This study will examine therapeutic and adverse effects of continuing versus discontinuing
antidepressant medication in nursing home residents who have had no more than a single
episode of depression and who no longer have depressive symptoms.
There are approximately 1.6 million nursing home residents in the United States. More than
one third of these residents are taking antidepressant medications (ADs). Although ADs are
effective, evidence suggests that they can lead to significant adverse events, including an
increased risk of falls and bone fractures. Many depressed nursing home residents suffer from
an initial episode of late-life depression and do not meet guideline-based recommendations
for maintenance treatment. This study will examine the benefits and risks of long-term AD
treatment in depressed nursing home residents whose single episode of depression has been in
continuous remission for at least six months.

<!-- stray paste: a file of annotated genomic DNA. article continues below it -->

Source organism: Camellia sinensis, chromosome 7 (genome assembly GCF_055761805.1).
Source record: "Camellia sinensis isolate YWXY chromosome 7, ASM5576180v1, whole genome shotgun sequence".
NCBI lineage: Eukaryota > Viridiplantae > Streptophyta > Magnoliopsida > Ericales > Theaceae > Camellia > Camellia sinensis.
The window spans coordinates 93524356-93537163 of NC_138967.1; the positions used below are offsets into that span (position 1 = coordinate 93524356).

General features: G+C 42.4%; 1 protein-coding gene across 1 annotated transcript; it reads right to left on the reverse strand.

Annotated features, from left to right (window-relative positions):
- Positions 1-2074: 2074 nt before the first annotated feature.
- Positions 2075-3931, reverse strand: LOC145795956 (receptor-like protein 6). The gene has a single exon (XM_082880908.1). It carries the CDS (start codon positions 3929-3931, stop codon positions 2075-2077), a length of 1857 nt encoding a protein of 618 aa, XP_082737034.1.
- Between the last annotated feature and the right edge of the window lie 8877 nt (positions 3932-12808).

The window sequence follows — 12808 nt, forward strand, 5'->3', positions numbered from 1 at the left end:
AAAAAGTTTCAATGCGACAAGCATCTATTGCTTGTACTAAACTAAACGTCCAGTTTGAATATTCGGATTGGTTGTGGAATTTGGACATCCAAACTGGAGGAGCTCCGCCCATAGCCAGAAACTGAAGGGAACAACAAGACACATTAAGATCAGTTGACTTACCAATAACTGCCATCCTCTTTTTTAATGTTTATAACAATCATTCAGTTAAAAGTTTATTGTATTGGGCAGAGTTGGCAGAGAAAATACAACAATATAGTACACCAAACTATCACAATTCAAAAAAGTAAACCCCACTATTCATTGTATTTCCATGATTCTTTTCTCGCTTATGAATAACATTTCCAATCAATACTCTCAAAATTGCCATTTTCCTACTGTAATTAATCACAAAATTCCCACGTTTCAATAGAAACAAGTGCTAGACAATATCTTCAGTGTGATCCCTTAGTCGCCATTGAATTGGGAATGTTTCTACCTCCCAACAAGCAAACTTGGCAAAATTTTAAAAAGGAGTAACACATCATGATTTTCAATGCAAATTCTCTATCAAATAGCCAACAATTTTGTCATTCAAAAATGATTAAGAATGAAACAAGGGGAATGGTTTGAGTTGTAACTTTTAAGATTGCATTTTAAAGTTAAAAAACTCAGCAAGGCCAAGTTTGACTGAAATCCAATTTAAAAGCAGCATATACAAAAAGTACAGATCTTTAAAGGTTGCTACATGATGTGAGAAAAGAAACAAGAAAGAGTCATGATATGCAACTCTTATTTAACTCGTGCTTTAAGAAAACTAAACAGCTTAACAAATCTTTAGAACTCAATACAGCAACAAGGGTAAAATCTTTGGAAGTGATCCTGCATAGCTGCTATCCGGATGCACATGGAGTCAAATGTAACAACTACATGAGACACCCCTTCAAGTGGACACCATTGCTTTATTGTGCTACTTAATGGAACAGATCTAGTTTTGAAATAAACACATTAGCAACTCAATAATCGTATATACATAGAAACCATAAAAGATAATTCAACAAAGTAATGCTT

Participants will be randomly assigned to either continue or discontinue AD treatment.
Participants will be monitored over a period of one year for recurrence of depression and
related symptoms, as well as for the occurrence of falls, fractures, and other adverse
events. Medical chart review, self-reported mood symptoms, and depression scales will be used
to assess participants.
- Current use of antidepressant medication
- Have been in remission from first episode of depression for 6 months or longer
- Currently residing in a long term care or assisted living facility
- Severe cognitive impairment